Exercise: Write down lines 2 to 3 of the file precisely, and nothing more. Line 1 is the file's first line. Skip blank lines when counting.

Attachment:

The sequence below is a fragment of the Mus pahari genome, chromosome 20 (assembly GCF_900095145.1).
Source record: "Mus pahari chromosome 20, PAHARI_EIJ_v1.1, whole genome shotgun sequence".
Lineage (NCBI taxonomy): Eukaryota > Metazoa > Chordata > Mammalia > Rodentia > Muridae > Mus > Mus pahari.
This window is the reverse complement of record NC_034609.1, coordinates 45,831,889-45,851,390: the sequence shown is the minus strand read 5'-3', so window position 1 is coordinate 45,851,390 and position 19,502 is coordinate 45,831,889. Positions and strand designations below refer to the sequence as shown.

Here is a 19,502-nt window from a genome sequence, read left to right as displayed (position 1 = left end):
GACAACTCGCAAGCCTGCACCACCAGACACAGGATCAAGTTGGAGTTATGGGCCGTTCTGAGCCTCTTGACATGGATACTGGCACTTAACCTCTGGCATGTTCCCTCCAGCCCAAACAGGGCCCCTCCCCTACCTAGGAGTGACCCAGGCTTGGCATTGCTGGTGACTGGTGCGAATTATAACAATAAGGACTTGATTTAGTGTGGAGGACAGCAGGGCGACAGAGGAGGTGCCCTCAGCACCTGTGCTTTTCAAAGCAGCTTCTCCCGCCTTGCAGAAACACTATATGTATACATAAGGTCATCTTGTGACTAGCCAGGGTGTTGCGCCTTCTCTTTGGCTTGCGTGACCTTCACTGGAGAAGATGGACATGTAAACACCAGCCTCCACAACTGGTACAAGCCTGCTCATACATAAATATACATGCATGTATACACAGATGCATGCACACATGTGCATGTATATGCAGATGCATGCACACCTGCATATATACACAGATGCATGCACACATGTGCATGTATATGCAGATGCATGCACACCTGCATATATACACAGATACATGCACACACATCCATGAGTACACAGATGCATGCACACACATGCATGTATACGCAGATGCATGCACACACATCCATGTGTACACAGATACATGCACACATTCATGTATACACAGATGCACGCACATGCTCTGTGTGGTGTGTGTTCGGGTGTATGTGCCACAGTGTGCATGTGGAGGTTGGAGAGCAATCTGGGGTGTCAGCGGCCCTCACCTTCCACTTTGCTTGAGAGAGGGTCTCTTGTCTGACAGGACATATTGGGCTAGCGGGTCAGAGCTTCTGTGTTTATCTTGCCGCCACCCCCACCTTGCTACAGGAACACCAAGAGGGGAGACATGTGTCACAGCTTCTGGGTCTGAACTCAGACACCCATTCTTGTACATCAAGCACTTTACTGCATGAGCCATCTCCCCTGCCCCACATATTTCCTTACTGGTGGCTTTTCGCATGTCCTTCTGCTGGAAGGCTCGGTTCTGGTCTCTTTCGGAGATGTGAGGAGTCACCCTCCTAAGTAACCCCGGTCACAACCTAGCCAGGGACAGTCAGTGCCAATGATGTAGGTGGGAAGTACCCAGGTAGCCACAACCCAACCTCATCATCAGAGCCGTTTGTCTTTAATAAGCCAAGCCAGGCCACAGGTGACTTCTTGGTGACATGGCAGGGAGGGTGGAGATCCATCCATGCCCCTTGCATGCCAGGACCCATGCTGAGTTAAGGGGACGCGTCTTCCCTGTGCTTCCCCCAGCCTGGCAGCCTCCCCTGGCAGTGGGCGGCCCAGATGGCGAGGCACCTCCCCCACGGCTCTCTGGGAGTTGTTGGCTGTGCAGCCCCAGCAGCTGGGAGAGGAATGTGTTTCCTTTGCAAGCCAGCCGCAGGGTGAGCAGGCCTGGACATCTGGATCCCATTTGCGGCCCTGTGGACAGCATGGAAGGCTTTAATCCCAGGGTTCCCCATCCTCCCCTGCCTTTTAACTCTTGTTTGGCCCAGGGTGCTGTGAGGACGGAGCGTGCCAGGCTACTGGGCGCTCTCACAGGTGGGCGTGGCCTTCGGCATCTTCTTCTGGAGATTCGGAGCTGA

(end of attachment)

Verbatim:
Source record: "Mus pahari chromosome 20, PAHARI_EIJ_v1.1, whole genome shotgun sequence".
Lineage (NCBI taxonomy): Eukaryota > Metazoa > Chordata > Mammalia > Rodentia > Muridae > Mus > Mus pahari.